GUPTA: That's pretty good. I'll take that.
Laurie Pressman is vice president of the Pantone Color Institute which helps companies pick the best colors for their brands and products.
PRESSMAN: Color is the first thing we see. Color is the first thing you connect to. If you were working with a company and they have brands who work with them as to what's the right color to able to express their brand DNA.
GUPTA: The right color can become iconic. Think Coca-Cola red, McDonald's yellow, Starbucks green. Travel anywhere on earth, while language may change, all those colors need to look the same in Thailand as they do in Texas. That helps consumers instantly recognize what they're looking for and keeps them coming back for more. Pantone was founded in 1962 with the goal of becoming the standard language of color. It's how painters, clothing designers, and architects from all over the world know that this isn't blue, it's Pantone 286C. The foundation of Panton's business is its color matching system which you might imagine they take really seriously.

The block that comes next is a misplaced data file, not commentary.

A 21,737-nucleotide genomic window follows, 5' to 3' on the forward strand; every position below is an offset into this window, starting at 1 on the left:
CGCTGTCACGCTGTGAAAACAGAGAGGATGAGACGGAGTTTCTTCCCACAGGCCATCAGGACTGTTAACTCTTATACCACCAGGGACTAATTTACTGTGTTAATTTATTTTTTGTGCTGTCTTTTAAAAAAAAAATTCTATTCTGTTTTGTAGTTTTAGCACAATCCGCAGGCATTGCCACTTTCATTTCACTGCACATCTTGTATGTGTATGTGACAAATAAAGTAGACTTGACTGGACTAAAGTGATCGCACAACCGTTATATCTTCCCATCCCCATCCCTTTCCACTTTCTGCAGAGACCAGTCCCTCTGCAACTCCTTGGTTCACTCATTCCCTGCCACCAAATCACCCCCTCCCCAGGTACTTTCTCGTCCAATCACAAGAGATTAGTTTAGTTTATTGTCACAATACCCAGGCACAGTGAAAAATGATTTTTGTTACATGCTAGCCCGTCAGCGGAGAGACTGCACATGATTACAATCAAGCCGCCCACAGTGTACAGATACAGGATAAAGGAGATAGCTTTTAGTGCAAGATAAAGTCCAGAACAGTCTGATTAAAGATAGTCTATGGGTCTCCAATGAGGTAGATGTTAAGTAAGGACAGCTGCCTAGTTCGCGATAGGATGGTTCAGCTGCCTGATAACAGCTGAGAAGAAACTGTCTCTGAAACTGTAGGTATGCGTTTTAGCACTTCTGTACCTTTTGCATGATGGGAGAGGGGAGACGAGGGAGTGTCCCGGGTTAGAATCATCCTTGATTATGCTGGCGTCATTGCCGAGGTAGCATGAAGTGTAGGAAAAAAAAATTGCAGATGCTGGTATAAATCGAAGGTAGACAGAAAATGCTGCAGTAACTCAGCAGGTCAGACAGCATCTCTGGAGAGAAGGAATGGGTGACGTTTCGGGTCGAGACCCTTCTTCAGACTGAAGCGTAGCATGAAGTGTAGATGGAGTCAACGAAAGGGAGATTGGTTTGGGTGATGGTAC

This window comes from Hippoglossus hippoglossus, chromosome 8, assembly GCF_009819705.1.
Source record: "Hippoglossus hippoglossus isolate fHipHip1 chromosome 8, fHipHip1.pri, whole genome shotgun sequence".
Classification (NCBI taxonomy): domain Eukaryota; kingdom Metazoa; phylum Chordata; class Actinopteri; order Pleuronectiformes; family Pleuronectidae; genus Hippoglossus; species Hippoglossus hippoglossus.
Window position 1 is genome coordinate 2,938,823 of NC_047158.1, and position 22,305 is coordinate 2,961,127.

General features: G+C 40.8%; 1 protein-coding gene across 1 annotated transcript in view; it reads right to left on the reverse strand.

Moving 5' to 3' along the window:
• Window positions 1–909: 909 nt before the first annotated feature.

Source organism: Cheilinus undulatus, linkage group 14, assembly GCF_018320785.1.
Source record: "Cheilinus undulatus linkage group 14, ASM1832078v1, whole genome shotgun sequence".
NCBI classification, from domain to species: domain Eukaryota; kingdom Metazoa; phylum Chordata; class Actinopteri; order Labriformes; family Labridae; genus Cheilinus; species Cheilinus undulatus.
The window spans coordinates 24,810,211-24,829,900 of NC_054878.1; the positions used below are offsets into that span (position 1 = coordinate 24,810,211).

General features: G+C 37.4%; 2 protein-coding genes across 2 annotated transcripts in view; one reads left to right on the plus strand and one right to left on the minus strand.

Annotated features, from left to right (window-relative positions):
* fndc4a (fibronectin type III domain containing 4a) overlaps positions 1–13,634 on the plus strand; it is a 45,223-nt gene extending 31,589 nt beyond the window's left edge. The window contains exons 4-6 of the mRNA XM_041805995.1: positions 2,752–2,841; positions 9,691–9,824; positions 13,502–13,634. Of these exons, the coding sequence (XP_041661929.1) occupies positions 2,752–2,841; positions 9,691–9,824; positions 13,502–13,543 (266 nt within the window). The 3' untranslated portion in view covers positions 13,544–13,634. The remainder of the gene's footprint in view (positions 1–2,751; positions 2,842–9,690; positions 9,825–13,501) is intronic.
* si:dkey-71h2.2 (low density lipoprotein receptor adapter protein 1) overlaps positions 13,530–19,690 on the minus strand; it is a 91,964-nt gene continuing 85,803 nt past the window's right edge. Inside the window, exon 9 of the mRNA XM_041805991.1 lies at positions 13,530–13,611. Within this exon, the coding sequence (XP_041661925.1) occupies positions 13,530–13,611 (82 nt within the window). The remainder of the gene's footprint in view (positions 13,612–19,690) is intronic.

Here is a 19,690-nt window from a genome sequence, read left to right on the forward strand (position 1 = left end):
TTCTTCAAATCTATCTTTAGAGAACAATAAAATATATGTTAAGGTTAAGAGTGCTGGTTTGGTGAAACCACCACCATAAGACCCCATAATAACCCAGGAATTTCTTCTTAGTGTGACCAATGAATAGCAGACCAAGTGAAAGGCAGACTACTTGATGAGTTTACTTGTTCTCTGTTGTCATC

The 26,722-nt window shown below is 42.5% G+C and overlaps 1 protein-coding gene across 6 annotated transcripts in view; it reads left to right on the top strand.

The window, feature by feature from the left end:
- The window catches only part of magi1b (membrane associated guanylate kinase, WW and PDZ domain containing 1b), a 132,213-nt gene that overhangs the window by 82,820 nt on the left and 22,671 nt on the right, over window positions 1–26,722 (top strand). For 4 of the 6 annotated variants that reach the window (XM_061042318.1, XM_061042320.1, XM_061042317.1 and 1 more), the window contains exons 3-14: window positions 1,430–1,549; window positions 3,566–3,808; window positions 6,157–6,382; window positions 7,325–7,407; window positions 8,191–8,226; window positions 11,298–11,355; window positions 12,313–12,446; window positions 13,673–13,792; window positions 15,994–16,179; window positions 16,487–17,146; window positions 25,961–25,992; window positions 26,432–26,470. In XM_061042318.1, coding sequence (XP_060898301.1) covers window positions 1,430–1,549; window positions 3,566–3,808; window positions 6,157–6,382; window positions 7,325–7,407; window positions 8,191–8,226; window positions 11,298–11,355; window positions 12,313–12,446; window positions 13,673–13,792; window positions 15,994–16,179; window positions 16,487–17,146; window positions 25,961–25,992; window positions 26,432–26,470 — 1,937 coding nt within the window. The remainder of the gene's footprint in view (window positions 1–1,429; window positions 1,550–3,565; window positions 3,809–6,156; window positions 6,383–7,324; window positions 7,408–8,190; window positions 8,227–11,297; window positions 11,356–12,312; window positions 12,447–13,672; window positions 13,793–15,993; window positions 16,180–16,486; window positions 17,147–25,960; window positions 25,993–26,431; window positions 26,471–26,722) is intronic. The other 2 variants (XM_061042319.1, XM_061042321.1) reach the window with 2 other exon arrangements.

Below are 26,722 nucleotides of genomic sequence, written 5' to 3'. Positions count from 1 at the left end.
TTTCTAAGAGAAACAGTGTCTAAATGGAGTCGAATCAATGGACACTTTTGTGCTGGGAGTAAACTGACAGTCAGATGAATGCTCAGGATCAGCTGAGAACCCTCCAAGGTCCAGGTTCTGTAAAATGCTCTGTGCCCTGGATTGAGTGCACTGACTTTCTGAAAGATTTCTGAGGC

First a technician enters the code for the ink he wants to make into this computer. Right now Steve is ordering up Pantone 7665. The machine dispenses an almost perfect amount of base colors to the mix. It's almost never exactly right and that's where a well-trained human eye comes in, tweaking the formula ever so slightly to make sure it's flawless. The ink is poured into this machine which spits out perfect pages of colors. Today some shades of blue. The sheets are then cut and bound into these guides that are sold and sent around the world, ensuring a perfect match every time.
PRESSMAN: We give the technician yearly color tests. If they don't pass of if they're not within a certain degree of where they need to be, they're not qualified to be working in that space.
This test is critical. Everybody takes the test and that they are able to line up each of the colors from light to dark so that we know that they can see color accurately and they can detect the different tints and tones.